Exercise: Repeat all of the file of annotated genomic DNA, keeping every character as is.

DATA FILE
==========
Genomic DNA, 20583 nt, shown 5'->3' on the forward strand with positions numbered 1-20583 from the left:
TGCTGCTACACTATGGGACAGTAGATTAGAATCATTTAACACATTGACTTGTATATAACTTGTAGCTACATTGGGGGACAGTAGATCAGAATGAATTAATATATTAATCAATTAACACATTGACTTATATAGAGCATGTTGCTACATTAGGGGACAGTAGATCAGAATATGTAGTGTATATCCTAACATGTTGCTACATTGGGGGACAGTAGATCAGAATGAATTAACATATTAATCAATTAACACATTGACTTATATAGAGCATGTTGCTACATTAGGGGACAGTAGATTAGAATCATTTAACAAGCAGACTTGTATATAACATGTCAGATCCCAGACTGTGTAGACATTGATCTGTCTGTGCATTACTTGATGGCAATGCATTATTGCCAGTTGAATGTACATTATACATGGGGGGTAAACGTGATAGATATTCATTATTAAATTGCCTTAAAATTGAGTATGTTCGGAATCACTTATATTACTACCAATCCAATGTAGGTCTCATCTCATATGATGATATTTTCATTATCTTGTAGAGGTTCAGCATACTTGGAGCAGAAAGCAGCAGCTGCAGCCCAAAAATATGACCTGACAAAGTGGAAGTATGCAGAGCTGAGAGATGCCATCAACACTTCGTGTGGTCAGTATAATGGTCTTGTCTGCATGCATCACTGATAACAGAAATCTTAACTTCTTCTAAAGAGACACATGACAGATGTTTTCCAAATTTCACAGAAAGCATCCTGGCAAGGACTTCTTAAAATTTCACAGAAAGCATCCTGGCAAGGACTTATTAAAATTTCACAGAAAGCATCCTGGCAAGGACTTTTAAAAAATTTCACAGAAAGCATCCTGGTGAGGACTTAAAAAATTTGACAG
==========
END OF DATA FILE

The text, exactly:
Genomic DNA, 20583 nt, shown 5'->3' on the forward strand with positions numbered 1-20583 from the left:
TGCTGCTACACTATGGGACAGTAGATTAGAATCATTTAACACATTGACTTGTATATAACTTGTAGCTACATTGGGGGACAGTAGATCAGAATGAATTAATATATTAATCAATTAACACATTGACTTATATAGAGCATGTTGCTACATTAGGGGACAGTAGATCAGAATATGTAGTGTATATCCTAACATGTTGCTACATTGGGGGACAGTAGATCAGAATGAATTAACATATTAATCAATTAACACATTGACTTATATAGAGCATGTTGCTACATTAGGGGACAGTAGATTAGAATCATTTAACAAGCAGACTTGTATATAACATGTCAGATCCCAGACTGTGTAGACATTGATCTGTCTGTGCATTACTTGATGGCAATGCATTATTGCCAGTTGAATGTACATTATACATGGGGGGTAAACGTGATAGATATTCATTATTAAATTGCCTTAAAATTGAGTATGTTCGGAATCACTTATATTACTACCAATCCAATGTAGGTCTCATCTCATATGATGATATTTTCATTATCTTGTAGAGGTTCAGCATACTTGGAGCAGAAAGCAGCAGCTGCAGCCCAAAAATATGACCTGACAAAGTGGAAGTATGCAGAGCTGAGAGATGCCATCAACACTTCGTGTGGTCAGTATAATGGTCTTGTCTGCATGCATCACTGATAACAGAAATCTTAACTTCTTCTAAAGAGACACATGACAGATGTTTTCCAAATTTCACAGAAAGCATCCTGGCAAGGACTTCTTAAAATTTCACAGAAAGCATCCTGGCAAGGACTTATTAAAATTTCACAGAAAGCATCCTGGCAAGGACTTTTAAAAAATTTCACAGAAAGCATCCTGGTGAGGACTTAAAAAATTTGACAG